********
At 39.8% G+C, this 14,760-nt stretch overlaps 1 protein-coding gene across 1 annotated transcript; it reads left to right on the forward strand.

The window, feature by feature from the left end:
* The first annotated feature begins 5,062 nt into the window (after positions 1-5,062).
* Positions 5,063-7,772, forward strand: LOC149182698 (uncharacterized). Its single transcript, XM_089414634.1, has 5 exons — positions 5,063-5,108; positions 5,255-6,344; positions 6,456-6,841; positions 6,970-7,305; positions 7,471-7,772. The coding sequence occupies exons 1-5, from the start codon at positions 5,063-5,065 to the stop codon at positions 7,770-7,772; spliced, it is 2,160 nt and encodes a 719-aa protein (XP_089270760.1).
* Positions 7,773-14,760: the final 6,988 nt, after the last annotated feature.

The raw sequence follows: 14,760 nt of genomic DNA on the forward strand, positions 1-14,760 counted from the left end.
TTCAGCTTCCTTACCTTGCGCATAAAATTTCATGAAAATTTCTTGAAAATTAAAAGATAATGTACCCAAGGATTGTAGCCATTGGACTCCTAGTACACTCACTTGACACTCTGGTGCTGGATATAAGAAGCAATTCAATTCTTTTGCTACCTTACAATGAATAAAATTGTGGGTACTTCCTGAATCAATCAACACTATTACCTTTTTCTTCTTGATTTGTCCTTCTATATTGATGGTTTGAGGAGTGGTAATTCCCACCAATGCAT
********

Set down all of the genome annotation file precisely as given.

At 39.8% G+C, this 14,760-nt stretch overlaps 1 protein-coding gene across 1 annotated transcript; it reads left to right on the forward strand.

The window, feature by feature from the left end:
* The first annotated feature begins 5,062 nt into the window (after positions 1-5,062).
* Positions 5,063-7,772, forward strand: LOC149182698 (uncharacterized). Its single transcript, XM_089414634.1, has 5 exons — positions 5,063-5,108; positions 5,255-6,344; positions 6,456-6,841; positions 6,970-7,305; positions 7,471-7,772. The coding sequence occupies exons 1-5, from the start codon at positions 5,063-5,065 to the stop codon at positions 7,770-7,772; spliced, it is 2,160 nt and encodes a 719-aa protein (XP_089270760.1).
* Positions 7,773-14,760: the final 6,988 nt, after the last annotated feature.

The raw sequence follows: 14,760 nt of genomic DNA on the forward strand, positions 1-14,760 counted from the left end.
TTCAGCTTCCTTACCTTGCGCATAAAATTTCATGAAAATTTCTTGAAAATTAAAAGATAATGTACCCAAGGATTGTAGCCATTGGACTCCTAGTACACTCACTTGACACTCTGGTGCTGGATATAAGAAGCAATTCAATTCTTTTGCTACCTTACAATGAATAAAATTGTGGGTACTTCCTGAATCAATCAACACTATTACCTTTTTCTTCTTGATTTGTCCTTCTATATTGATGGTTTGAGGAGTGGTAATTCCCACCAATGCAT